La Superiorite Aux Echecs: The first chess book of endgame theory by van Zuylen van Nyevelt
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La Superiorite Aux Echecs: The first chess book of endgame theory by van Zuylen van Nyevelt


Back in 1792 in Kampen Netherlands a unique anonymous chess book was published. The first print was in French under the title: "La Superiorite aux Echecs: Mise a la portee de tout le monde, et particulierement des Dames qui aiment cet amusement", with a subtitle "du bon sens!". The same book was translated in Dutch and released the same year with the title "Het Schaakspel". It was accompanied with 8 plates of totally 300 chess diagrams. As author was considered the Dutch general Philippus Julius Baron van Zuylen van Nyevelt.

The book was reprinted several times. A nice incident was that even after many years (1851) there were people searching for a copy, while seem that the plates were difficult to find (check De Navorscher, 1851, p. 250 & 340).

Here's a gif with some images by the book, for a first clue.


The book was regarded highly enough the next years by the rest chess authors. First Johann F. W. Koch included it in his Codex der Schachspielkunst (Magdeburg 1813-15) as the first chapter before Stein, Philidor and Greco. George Walker said in his New Treatise on Chess (3rd ed. 1841) that "... is the best ever published as to the elements of the game", while Tassilo von Heydebrand und der Lasa in his Bilguer's Handbuch des Schachspiels (1843) had written that it was really useful but not for the experienced chess player. Finally Wlliam Lewis based his Elements of Chess (1822) almost exclusively on this book.


The book explains for the first time the basics of chess.

Opening theory

It has no opening theory, as, according to the author, it is annoying and sometimes is giving advantage to inferior players. Instead the author proposes, possibly for the first time, the idea of shuffle chess arranged by lottery.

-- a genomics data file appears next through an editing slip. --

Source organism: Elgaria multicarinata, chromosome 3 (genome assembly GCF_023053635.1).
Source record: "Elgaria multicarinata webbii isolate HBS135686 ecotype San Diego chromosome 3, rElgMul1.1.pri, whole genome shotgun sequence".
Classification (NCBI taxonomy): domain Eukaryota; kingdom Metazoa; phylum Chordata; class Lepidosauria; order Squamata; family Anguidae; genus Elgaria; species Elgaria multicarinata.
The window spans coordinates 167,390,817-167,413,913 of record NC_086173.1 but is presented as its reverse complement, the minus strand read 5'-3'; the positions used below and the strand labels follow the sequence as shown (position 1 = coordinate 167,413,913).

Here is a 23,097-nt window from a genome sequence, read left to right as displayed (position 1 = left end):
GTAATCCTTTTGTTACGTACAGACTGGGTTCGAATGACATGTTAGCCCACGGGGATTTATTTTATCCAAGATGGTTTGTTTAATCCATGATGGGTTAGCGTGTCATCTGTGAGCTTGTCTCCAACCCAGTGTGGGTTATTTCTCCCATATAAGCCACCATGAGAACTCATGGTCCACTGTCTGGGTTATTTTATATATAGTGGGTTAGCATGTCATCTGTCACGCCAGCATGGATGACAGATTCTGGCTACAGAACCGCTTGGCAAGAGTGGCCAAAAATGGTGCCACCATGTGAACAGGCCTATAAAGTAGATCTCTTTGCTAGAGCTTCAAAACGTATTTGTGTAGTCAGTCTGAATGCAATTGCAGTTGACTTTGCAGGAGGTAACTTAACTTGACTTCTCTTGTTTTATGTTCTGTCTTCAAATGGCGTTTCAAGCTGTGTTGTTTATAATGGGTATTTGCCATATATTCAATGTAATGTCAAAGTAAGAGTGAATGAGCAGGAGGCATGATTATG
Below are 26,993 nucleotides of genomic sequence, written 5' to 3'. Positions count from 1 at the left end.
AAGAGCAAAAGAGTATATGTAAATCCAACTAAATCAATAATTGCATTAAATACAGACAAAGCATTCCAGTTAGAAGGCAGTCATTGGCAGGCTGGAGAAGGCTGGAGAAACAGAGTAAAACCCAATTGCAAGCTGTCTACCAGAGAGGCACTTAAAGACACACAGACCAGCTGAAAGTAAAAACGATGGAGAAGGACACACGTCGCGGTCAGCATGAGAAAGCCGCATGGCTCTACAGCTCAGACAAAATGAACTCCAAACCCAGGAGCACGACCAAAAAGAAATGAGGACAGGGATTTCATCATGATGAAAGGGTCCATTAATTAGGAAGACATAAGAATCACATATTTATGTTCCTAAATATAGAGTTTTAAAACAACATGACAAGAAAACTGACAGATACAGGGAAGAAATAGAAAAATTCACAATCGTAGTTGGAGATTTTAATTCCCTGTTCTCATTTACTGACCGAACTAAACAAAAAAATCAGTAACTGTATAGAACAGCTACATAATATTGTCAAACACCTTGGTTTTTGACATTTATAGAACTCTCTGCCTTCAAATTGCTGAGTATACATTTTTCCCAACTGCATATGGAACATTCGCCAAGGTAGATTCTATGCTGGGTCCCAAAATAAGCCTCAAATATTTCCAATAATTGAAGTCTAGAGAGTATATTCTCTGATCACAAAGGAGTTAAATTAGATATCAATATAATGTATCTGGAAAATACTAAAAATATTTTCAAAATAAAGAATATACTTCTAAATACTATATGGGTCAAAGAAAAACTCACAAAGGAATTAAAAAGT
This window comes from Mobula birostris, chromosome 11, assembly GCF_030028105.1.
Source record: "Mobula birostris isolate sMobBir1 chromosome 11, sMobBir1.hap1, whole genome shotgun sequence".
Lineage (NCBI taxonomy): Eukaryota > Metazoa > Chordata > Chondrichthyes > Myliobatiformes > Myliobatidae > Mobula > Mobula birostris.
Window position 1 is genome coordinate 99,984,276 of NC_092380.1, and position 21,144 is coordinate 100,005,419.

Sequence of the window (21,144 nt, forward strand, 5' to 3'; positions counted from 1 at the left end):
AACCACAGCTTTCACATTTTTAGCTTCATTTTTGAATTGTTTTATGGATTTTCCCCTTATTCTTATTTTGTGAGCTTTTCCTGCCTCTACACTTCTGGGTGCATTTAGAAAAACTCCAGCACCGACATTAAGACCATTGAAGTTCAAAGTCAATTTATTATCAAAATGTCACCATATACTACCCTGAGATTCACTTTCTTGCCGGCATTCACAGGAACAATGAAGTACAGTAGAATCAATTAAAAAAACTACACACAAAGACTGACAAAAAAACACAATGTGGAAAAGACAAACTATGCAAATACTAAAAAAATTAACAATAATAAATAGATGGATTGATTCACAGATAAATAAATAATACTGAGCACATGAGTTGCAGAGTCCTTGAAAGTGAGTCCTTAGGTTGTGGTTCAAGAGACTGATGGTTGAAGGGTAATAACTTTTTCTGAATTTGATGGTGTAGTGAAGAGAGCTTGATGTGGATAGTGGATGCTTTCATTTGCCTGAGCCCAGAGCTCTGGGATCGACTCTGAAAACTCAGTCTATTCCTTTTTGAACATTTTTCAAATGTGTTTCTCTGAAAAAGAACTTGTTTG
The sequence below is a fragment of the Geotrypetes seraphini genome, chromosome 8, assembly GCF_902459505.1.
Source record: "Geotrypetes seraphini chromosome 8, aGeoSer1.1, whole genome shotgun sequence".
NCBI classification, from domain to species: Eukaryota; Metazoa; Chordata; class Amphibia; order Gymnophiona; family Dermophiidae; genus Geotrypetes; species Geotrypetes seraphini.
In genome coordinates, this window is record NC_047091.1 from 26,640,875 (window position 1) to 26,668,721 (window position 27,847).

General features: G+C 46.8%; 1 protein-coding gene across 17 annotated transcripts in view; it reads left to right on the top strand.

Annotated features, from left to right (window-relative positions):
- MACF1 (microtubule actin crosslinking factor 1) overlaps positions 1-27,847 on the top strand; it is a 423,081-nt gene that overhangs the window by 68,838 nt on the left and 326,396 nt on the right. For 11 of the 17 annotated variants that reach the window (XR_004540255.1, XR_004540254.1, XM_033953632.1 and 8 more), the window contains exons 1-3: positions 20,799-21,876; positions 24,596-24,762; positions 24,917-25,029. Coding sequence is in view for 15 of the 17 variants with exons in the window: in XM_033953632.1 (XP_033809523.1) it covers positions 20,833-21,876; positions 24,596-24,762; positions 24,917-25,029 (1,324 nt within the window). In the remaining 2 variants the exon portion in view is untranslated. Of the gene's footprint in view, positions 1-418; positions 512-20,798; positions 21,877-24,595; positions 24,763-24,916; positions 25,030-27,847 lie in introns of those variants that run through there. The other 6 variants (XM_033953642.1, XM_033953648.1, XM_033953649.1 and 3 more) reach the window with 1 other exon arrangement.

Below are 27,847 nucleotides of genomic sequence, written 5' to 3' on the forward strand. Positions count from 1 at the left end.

Specifically, in the preface, he proposes to mark a number (from 1 to 8) at the bottom of each pawn and set up the chessboard at the initial position. Each number corresponds to a specific square obviously (1 to queen's rook etc). Each player pick up an opponent's pawn and the number at its bottom indicates a switch, eg. you pick up the king's knight's pawn (that corresponds to position 7) and indicates number 3 (that corresponds to queen's bishop), so you switch the knight with the bishop. If the number is the same (eg. you pick up king's knight's pawn and has n. 7), you can remove them out of play. These switches happen to both sides of the chessboard at the same time. With the same way you can arrange pawns positions too (1-2 steps, doubled etc). There were no castling rules and no limitations for bishops' color and kings between rooks, as in 960 chess.

Around 1840s & 1850s Baron van der Hoeven (author's nephew) tried to acquaint and spread this kind of chess in Netherlands and elsewhere. He played some games against Alexandre (Palamede 1842, v. II, p. 62) and und der Lasa (Schachzeitung 1851, p. 331). Und der Lasa had expressed the opinion that the theoretical background matters and that the stronger player will manage to connect the distant pieces (Schachzeitung 1851). But in his Bilguer's Handbuch des Schachspiels (1843, p. 365) had written that these positions may cause uninteresting games. Van der Hoeven also arranged in Amsterdam a tournament in 1852 (Sissa 1853 and 1854), in which participated 8 players and van 't Kruis won.

Here are two games of this kind [chess "a la van der Hoeven"].


From Sissa 1854, p. 263. Position of the above game after 19th move

Chess tools

At first the book describes the power of the pieces and some basic chess tools, like sacrificing, making space, discovering, x-ray attacks etc. Here're nine puzzles included in the book, most easy I think.

#1 White to win in 4


#2 White to win in 4

When examining the next position it felt a little spooky, as I bumped into this tactic. Of course solved it at once...


#3 White to win in 2


#4 White to win in 2


#5 White to win in 3


#6 White to win in 2


#7 White to win in 3


#8 White to win in 2


#9 White to win in 3


Mini battles

Can't know if the author's personality had something to do with it, but the book's dealing with many mini battles, like endgames, even without the presence of the kings, like B vs P + N, etc. And especially pawn battles. K vs 2-3Ps, N vs 2Ps, B vs 2Ps, 2Ps vs 2Ps categorized in different set ups. Here're some conclusions in diagrams about pawns extracted from the book.



I think that even a not so good chess player [like me] can figure out what's going on with these pawn battles and find the solution easily enough without studying them before, but this knowledge seems to be basic. And perhaps in really quick games, may be proved useful in order to decide quick exchanges and clearing the board.

Here's a relative puzzle from the book.